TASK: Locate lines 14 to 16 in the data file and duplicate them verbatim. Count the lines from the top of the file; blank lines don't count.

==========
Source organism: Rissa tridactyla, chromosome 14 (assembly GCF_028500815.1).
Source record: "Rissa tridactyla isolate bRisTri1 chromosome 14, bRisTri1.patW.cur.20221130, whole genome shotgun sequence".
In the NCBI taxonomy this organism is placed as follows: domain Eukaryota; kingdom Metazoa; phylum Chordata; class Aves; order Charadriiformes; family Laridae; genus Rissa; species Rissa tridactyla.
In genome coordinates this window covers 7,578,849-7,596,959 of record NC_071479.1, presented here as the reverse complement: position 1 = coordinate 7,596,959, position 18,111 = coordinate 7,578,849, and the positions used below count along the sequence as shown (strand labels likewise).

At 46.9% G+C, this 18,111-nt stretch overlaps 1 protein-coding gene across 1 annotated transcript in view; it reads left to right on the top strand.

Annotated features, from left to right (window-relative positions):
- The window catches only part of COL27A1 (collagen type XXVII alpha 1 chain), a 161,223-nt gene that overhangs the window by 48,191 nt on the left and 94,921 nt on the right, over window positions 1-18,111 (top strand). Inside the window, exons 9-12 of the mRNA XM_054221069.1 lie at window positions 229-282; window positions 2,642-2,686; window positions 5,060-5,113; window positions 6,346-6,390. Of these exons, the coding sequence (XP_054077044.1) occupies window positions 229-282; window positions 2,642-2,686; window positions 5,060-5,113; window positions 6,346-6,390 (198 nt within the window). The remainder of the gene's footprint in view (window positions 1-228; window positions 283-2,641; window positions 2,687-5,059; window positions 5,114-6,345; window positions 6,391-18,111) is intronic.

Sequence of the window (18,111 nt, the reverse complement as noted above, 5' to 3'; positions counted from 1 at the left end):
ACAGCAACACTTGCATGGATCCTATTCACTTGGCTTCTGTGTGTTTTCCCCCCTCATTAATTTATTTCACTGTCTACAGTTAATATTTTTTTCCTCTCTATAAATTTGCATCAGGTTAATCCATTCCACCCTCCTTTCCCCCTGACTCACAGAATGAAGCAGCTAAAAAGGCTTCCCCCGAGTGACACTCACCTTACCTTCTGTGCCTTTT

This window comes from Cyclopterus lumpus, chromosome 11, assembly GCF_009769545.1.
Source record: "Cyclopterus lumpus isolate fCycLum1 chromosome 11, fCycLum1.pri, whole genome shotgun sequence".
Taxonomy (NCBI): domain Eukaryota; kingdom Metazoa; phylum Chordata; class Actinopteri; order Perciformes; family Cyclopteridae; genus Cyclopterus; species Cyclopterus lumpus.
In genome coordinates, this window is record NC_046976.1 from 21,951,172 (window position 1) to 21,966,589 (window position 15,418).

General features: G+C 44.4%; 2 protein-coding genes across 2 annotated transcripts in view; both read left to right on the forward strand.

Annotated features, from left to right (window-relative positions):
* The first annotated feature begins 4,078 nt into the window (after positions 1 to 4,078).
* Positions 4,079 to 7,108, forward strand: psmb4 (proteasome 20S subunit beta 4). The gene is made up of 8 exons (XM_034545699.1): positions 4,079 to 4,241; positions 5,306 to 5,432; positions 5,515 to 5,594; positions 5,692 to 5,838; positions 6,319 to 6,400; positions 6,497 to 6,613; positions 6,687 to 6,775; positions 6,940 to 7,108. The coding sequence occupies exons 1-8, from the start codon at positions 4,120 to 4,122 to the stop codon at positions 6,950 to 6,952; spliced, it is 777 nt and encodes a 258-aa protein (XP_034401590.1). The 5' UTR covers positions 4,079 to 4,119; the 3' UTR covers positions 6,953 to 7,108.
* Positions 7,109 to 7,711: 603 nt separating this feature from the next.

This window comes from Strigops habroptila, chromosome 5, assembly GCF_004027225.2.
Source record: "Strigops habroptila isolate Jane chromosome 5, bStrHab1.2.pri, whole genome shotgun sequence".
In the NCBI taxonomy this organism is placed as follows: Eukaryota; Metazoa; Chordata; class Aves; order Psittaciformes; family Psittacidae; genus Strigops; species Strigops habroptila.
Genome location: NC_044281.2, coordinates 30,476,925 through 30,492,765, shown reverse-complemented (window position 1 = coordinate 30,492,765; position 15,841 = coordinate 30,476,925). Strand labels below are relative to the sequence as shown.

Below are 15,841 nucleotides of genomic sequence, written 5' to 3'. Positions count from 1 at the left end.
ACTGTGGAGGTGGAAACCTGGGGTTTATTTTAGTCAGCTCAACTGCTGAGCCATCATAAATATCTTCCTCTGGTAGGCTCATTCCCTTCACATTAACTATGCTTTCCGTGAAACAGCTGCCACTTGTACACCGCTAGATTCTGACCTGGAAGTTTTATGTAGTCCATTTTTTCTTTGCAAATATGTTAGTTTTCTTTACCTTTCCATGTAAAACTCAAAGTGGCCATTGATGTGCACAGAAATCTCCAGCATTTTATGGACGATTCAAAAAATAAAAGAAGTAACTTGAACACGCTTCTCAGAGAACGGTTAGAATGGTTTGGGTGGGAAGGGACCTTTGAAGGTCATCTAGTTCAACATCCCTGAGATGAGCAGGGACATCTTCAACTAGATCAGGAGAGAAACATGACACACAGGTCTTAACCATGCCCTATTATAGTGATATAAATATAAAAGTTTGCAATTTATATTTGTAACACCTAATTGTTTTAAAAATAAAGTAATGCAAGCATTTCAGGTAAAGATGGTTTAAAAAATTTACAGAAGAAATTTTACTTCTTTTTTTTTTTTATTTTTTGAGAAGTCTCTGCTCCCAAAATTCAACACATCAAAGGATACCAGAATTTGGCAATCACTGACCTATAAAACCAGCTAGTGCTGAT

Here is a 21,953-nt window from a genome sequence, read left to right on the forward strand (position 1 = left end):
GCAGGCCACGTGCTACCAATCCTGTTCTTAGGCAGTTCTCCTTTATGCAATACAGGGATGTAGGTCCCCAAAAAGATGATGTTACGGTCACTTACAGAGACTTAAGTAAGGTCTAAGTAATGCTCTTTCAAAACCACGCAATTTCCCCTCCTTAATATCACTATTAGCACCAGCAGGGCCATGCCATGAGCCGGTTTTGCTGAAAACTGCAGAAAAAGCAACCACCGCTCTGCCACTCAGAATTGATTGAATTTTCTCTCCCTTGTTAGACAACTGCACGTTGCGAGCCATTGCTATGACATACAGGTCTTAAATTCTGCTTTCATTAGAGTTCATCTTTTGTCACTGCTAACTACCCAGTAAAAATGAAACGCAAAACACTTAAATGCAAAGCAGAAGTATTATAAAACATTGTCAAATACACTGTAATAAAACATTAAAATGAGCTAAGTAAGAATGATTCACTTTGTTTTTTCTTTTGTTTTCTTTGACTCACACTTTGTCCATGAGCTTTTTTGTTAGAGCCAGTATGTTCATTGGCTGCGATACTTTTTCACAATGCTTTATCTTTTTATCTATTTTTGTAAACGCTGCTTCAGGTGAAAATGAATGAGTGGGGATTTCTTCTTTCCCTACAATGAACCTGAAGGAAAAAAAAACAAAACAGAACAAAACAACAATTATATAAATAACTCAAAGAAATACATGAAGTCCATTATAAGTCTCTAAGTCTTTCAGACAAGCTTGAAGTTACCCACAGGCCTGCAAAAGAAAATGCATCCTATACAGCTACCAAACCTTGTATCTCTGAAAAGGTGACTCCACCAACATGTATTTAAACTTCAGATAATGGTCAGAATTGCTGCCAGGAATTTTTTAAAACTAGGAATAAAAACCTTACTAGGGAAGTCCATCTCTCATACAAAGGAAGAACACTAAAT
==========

General features: G+C 44.4%; 2 protein-coding genes across 2 annotated transcripts in view; both read left to right on the forward strand.

Annotated features, from left to right (window-relative positions):
* The first annotated feature begins 4,078 nt into the window (after positions 1 to 4,078).